Remembering Senator Joseph Lieberman z"l

Monday, April 1, 2024

How do we live a life of principle and integrity, without closing ourselves off from others who do not share all of our values?

How do we build bridges and broad tents that include the diversity of human viewpoints and experiences, without forgetting what we stand for?

This is an old problem, and an evergreen one.

The Talmud records a crisis from 2000 years ago, when Rabban Gamliel, the political head of the Jewish community, was deposed as the leader of the main rabbinic academy. His sin? It seems his standards were too high: Rabban Gamliel demanded that all who entered the house of study meet the standard of תוכו כברו—tokho ke-varo, that their insides should be like their outsides. Like the ark in the Tabernacle, מבית ומחוץ תצפנו, a scholar was meant to be a person of gilded character, inside and out, a paragon of integrity and principle. This was a standard most people cannot meet.

Indeed, on the day Rabban Gamliel was deposed, the barriers to entry were lowered dramatically: we hear of hundreds and hundreds of pews being added until the space was bursting at the seams.

The message of the Talmud, at first read, seems to be this: lean into love and compassion and be less of a stickler. Sacrifice some integrity and principle; maybe it’s acceptable for the ark to be gilded on the outside without looking too closely at what you will find within. You will be rewarded with a fuller and broader community. And if you stand on ceremony for what you believe, your world will begin to contract.

But that is not in fact the end of the story. At the end of the story, Rabban Gamliel—presumably along with the culture he embodied—returns to head up the study house three weeks out of four. The final picture is one of synthesis, where the communal space is guided by a paragon of principle insisting on high standards, balanced with a breadth of vision that will find a way to let those hundreds of people in.

In the Talmud, this balance requires a rotating cast of characters. For all of us mourning here today, we saw this synthesis, and the utter refutation of the entire dichotomy, in the man we mourn today.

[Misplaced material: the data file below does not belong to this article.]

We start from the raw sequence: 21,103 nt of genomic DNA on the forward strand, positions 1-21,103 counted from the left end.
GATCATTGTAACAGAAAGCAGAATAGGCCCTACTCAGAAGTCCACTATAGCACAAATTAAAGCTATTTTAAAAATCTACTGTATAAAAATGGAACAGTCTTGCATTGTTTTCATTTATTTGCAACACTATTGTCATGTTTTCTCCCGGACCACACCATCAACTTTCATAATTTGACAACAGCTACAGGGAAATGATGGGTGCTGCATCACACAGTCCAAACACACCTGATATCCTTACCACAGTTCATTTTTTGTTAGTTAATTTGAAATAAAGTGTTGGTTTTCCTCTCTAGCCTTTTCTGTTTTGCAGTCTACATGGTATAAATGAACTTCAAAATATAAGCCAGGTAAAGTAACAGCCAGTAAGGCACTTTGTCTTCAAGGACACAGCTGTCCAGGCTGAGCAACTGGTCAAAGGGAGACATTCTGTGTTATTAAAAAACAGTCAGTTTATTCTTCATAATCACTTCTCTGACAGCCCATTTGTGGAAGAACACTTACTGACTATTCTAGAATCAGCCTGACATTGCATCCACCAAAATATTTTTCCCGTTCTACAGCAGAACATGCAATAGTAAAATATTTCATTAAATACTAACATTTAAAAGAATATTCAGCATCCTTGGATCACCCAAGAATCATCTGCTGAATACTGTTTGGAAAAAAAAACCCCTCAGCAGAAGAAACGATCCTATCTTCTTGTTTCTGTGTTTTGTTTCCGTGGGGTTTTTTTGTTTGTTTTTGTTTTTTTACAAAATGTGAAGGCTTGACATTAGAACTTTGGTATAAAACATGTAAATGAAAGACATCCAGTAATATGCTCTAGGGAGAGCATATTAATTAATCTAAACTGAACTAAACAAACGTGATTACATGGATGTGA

Joe was tokho ke-varo—His inside was like his outside.

Tokho ke-varo—His inner gilded character and generosity shone through to all those who encountered him. His סבר פנים יפות, his gleaming countenance, was not a well-executed politeness. It reflected the inner joy he truly felt when he encountered each person. There was no person, no matter their station, their seniority, their origin, their ideology, who was not capable of evoking this response from him. When he first met me, at age 6½, I could tell from the first moment that he loved my mother, but he also loved me, and not just because he loved her. His external kindness reflected internal affection. This was a gift, gratitude for which I can never exhaust, an example I can only hope to emulate.

Tokho ke-varo—His integrity guided his actions. Nothing was done except for principle, sometimes to his political benefit, sometimes not. You knew where he stood, and based on where he stood, you knew how he would respond.

Tokho ke-varo—His inner, private, family life was seamlessly connected to his outward, public-facing life. He was the same person at home and in public. He saw his public service as a reflection of his most deeply held values, the ones he instilled in us. And his interactions with everyone carried the tenderness of a dear friend and a loving parent. You know. That’s why you are here today.

He would have been a star pupil in Rabban Gamliel’s academy.

But no one knew more and better how to build bridges and broad tents than he. And he did so through his integrity.

This started at home: As a small child, I saw him leverage his love for and commitment as a father to Matt and Rebecca to take me on as his child.

He had his home synagogues, beginning with this one; but there was no shul in which he wouldn’t daven.

He saw and found truth in genuinely held political convictions with which he disagreed, because he knew what it felt like to believe in something.

His faith allowed him to connect to others of faith, or to anyone seeking a voice of conviction and principle. He taught me that being an observant Jew should make you more, not less likely, to connect with those of different backgrounds.

His integrity was not a blinding light, but a magnetic field, drawing in fellow travelers and inviting in even adversaries for dialogue and compromise.

There was no limit to the number of benches in his study hall. He could have run the Talmudic academy 4 weeks out of 4—it would have modeled integrity inside and out, and it would have been bursting at the seams, as is this sacred space today.

Oh, how we miss you and need you. Thank you for reminding us that our deepest convictions can be the most important planks of bridge building. And that the pegs of our integrity are the only things strong enough to anchor the tents of the broad communities our world so desperately needs. We love you.